The EFF’s revelation also showed that many of the ANC's “equity partners” include banks such as Nedbank, Standard Bank, Absa, the Development Bank of South Africa and Old Mutual.

Additionally, the names of various companies with ties to South Africa's oligarchs like Thabisa Tenyani, and Paul Phakwe, as well as H1 Holdings owned by Reyburn Hendricks, appear on the list. Many of them have close ties to South Africa’s political elites.

Are these transmission lines planned to connect a few oligarchs, and corporate South Africa at the taxpayer’s expense? What was the logic behind them, especially considering Eskom’s revenue decline? How could a company with declining sales and electricity tariffs that isn’t cost reflective possibly repay such investments?

Instead of investing all that money in transmission lines, why not prioritise the expansion of rooftop solar at the point of usage?

Alternatively, Eskom could even focus on utility-scale solar projects in Mpumalanga, adjacent to existing coal plants. It would be far more affordable and less risky than the transmission lines vanity project.

With the majority of Eskom's customers being residential, it's not unreasonable to anticipate a future where the power utility primarily serves heavy industry users due to its inability to meet residential demand. The affordability of rooftop solar panels and batteries has made them accessible to the middle class, enabling easy installation beyond the distribution system.

South Africa has seen the expansion of rooftop solar reach up to 5 GW of nameplate capacity in the past year, with further expansion anticipated in 2024. At this rate, solar power in "the best locations" like the Northern Cape might not be necessary, as even less optimal locations in South Africa receive more solar irradiance than the best locations in European countries with higher rooftop solar penetration.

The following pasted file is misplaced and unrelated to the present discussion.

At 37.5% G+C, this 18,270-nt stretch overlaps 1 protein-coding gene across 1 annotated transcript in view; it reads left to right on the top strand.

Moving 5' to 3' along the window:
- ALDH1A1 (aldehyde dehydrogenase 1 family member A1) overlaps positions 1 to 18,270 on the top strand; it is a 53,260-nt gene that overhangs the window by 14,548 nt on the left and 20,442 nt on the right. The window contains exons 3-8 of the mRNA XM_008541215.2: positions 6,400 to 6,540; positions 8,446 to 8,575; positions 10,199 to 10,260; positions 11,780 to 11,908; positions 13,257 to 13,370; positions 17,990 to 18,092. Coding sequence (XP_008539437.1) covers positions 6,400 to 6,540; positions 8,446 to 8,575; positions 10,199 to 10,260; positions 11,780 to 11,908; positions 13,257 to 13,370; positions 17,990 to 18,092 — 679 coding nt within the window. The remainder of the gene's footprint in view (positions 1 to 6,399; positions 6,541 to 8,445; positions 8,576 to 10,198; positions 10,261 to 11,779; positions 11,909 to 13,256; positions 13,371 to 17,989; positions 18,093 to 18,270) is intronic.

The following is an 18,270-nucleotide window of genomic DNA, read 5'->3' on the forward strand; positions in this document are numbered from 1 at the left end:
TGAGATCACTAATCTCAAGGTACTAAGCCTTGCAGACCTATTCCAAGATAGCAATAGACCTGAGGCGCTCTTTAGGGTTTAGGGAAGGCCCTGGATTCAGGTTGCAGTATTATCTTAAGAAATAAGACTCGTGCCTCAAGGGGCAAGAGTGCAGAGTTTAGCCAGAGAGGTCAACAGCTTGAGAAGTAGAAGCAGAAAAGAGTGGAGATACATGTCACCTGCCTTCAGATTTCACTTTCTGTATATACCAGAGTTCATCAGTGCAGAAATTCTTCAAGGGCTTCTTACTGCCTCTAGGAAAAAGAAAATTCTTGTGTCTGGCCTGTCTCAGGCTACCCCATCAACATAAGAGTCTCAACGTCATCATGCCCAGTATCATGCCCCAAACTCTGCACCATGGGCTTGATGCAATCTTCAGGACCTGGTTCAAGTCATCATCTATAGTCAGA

Incidentally, instead of investing in extensive and financially risky transmission lines, it would be more practical to promote the adoption of rooftop solar through a simple feed-in tariff scheme of around R1.50/kWh - as is currently the case in the City of Cape Town. The scheme can be managed with a cellphone app, and it can be a form of distributed wealth.

In parallel to the above, the South African government should prioritise fixing the coal fleet, and building grid-scale liquefied natural gas to help mitigate the intermittency of renewables at locations where grid-scale connections already exist, such as Matola in Mozambique and Richards Bay.

If we need to expand transmission lines it must be done at places such as Mossel Bay or Saldanha Bay.

The minister can even advance the long awaited Thyspunt Nuclear Power Plant in the Eastern Cape. None of these solutions to bring additional generation on the grid require such an expensive expansion of transmission lines.

With rooftop solar alone, South Africa could achieve 10 GW of renewables by Christmas without the need for these costly transmission lines. There exist more cost-effective, environmentally friendly, and sustainable alternatives than prioritising the connection of the politically connected oligarchs associated with the ANC, solely to make their stranded assets seem financially viable.

We do not need those transmission lines. It is a waste of taxpayer money.

Hügo Krüger, MSc in Civil Nuclear Engineering.

* The views in this column are independent of Business Report and Independent Media.